for this article is
Poverty Up 10 Times in Ex-Soviet Lands
Associated Press, London, Oct. 11
At least 50 million children in Eastern Europe and the former Soviet Union live in poverty and are exposed to tuberculosis levels usually associated with the third world, says a report released today.
The report, by the European Children's Trust, a group active in 10 Eastern European countries, urged the West to help by easing debt burdens. The report, "The Silent Crisis," found that poverty in the region had increased more than tenfold over the decade since the fall of Communism because of reduced spending on health, education and other social programs.
"Since the breakup of the Communist system," the study says, "conditions have become much worse, in some cases catastrophically so.
"For all its many faults, the old system provided most people with a reasonable standard of living and a certain security."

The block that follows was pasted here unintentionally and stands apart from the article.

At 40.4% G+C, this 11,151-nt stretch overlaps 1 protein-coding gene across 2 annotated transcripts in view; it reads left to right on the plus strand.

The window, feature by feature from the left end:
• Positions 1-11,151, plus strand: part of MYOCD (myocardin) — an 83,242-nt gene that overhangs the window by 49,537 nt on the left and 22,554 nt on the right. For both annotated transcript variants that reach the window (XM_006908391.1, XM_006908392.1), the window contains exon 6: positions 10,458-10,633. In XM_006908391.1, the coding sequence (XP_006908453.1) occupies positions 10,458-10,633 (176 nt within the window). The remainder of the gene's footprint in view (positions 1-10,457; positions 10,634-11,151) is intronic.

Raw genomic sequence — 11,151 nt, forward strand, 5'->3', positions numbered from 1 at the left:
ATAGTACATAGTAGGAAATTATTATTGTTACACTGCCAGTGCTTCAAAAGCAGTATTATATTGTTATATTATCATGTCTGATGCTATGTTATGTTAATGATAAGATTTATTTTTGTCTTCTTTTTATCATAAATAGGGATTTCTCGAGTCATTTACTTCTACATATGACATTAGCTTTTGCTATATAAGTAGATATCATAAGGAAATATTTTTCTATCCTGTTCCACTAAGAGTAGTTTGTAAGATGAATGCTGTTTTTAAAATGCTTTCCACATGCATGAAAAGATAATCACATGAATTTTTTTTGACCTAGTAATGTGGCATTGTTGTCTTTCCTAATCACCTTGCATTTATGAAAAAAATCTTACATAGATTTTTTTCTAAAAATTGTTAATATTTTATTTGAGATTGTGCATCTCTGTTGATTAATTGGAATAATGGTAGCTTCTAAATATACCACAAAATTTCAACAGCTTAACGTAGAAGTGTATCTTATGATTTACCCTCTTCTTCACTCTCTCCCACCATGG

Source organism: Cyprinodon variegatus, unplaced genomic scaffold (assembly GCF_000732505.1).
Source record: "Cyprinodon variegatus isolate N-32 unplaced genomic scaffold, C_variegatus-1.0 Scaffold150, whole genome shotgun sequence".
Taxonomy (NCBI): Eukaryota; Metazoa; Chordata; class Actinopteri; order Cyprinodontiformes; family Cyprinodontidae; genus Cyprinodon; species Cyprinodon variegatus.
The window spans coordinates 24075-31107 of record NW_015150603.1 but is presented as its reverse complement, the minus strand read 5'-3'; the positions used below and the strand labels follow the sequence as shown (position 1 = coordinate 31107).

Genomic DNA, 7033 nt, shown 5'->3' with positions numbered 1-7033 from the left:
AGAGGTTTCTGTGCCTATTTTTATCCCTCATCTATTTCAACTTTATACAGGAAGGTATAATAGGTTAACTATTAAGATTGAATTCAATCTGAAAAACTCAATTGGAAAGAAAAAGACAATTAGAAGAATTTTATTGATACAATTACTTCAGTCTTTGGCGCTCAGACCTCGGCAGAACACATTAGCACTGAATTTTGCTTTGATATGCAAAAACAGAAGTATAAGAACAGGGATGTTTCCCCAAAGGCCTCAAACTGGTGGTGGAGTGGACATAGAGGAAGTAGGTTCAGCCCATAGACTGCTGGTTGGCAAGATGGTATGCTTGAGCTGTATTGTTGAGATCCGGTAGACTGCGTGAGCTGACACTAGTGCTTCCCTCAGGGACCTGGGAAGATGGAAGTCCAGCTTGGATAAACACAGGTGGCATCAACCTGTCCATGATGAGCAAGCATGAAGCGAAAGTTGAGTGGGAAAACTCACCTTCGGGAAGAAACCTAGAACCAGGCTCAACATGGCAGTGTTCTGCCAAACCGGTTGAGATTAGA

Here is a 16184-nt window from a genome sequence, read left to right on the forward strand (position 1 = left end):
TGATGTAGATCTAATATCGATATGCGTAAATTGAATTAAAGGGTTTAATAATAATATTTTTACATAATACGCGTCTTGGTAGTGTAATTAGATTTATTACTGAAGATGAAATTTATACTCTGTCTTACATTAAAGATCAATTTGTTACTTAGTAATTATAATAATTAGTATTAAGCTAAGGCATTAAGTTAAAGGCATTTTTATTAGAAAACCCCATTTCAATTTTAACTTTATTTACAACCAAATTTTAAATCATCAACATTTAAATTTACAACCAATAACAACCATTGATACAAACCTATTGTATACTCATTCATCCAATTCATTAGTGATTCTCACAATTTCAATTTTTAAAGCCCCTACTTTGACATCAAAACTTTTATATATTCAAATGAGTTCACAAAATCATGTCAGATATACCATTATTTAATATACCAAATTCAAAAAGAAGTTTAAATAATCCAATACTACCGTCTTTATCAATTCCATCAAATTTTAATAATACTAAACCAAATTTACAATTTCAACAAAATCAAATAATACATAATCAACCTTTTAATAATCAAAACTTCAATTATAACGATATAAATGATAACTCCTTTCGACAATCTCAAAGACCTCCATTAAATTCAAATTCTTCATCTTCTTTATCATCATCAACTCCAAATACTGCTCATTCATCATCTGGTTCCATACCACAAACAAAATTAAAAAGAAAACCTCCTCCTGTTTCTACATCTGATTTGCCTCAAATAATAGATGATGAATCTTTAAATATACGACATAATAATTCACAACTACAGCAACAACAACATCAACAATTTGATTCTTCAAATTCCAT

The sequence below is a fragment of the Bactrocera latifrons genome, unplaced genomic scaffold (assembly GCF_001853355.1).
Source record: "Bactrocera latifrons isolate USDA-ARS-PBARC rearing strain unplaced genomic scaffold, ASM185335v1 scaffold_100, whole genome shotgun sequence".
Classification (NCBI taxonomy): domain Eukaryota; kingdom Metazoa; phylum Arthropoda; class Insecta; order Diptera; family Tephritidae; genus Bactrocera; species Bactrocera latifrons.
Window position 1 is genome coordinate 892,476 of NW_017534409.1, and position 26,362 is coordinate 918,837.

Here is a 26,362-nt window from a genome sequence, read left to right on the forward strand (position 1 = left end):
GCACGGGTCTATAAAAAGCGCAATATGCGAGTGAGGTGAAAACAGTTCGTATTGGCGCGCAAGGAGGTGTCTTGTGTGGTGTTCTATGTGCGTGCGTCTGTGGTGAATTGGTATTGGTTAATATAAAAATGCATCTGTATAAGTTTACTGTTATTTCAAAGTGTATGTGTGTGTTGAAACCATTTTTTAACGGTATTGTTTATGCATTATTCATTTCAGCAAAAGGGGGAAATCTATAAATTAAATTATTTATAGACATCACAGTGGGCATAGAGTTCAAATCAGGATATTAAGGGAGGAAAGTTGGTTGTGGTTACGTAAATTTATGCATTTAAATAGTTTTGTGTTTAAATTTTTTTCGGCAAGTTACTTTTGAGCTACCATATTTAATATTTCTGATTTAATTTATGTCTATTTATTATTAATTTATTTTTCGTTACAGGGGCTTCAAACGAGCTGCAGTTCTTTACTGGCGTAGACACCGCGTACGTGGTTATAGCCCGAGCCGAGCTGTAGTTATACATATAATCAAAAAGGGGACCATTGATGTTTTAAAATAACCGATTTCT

At least 50 million children were found to live in "genuine poverty," with 40 million of them in the former Soviet Union. Over all, more than 160 million people, 40 percent of the population, are thought to live in poverty.
The report measured infant mortality, the proportion of the population not expected to live to 60 and the number of tuberculosis cases. It said infant mortality, at 26 per 1,000 births in 1998, approached rates in Latin America and the Caribbean, where it is 32 per 1,000. In the United States, infant mortality is 7.2 deaths per 1,000 live births.
Tuberculosis rates have risen in Eastern Europe, with an average 67.6 cases per 1,000 people in 1997. That compared with 49.6 percent in Arab states, 47.6 percent in Latin America and 35.1 percent in eastern Asia.
Tuberculosis rates ranged from 20 per 1,000 in the Czech Republic to 80 per 1,000 in Lithuania, Turkmenistan, Latvia and Russia, and 150 per 1,000 in Georgia.
"Time is running out," the trust said. "That there has not been a total collapse of social structures in these countries so far is a testament to the resilience of the people there. But they cannot continue living this way indefinitely."
(C) Associated Press, 2000 Reposted for fair use only.
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